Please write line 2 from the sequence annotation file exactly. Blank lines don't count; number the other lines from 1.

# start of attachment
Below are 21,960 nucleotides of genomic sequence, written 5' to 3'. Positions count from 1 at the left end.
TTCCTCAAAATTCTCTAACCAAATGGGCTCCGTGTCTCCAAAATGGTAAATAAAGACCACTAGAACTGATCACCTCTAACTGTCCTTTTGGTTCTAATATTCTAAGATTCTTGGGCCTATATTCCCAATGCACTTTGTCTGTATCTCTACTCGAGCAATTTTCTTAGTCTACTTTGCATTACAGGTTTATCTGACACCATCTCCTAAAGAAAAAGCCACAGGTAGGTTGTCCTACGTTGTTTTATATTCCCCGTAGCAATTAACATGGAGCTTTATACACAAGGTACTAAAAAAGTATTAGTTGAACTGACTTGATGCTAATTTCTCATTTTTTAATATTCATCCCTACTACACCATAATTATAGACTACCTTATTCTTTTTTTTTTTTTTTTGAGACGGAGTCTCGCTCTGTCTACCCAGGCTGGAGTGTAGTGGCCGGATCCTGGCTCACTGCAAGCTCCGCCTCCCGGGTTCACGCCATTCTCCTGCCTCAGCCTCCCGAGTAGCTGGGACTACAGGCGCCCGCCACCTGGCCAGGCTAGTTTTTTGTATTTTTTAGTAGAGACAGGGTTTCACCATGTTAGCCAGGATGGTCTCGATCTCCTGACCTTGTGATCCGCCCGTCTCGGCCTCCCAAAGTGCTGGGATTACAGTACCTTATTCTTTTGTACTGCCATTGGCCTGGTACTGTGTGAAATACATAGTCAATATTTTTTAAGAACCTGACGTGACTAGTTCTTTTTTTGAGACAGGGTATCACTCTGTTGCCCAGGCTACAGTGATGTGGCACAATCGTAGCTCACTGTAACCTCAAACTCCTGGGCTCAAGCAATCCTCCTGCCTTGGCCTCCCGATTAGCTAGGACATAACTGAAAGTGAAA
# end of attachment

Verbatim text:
TTCCTCAAAATTCTCTAACCAAATGGGCTCCGTGTCTCCAAAATGGTAAATAAAGACCACTAGAACTGATCACCTCTAACTGTCCTTTTGGTTCTAATATTCTAAGATTCTTGGGCCTATATTCCCAATGCACTTTGTCTGTATCTCTACTCGAGCAATTTTCTTAGTCTACTTTGCATTACAGGTTTATCTGACACCATCTCCTAAAGAAAAAGCCACAGGTAGGTTGTCCTACGTTGTTTTATATTCCCCGTAGCAATTAACATGGAGCTTTATACACAAGGTACTAAAAAAGTATTAGTTGAACTGACTTGATGCTAATTTCTCATTTTTTAATATTCATCCCTACTACACCATAATTATAGACTACCTTATTCTTTTTTTTTTTTTTTTGAGACGGAGTCTCGCTCTGTCTACCCAGGCTGGAGTGTAGTGGCCGGATCCTGGCTCACTGCAAGCTCCGCCTCCCGGGTTCACGCCATTCTCCTGCCTCAGCCTCCCGAGTAGCTGGGACTACAGGCGCCCGCCACCTGGCCAGGCTAGTTTTTTGTATTTTTTAGTAGAGACAGGGTTTCACCATGTTAGCCAGGATGGTCTCGATCTCCTGACCTTGTGATCCGCCCGTCTCGGCCTCCCAAAGTGCTGGGATTACAGTACCTTATTCTTTTGTACTGCCATTGGCCTGGTACTGTGTGAAATACATAGTCAATATTTTTTAAGAACCTGACGTGACTAGTTCTTTTTTTGAGACAGGGTATCACTCTGTTGCCCAGGCTACAGTGATGTGGCACAATCGTAGCTCACTGTAACCTCAAACTCCTGGGCTCAAGCAATCCTCCTGCCTTGGCCTCCCGATTAGCTAGGACATAACTGAAAGTGAAA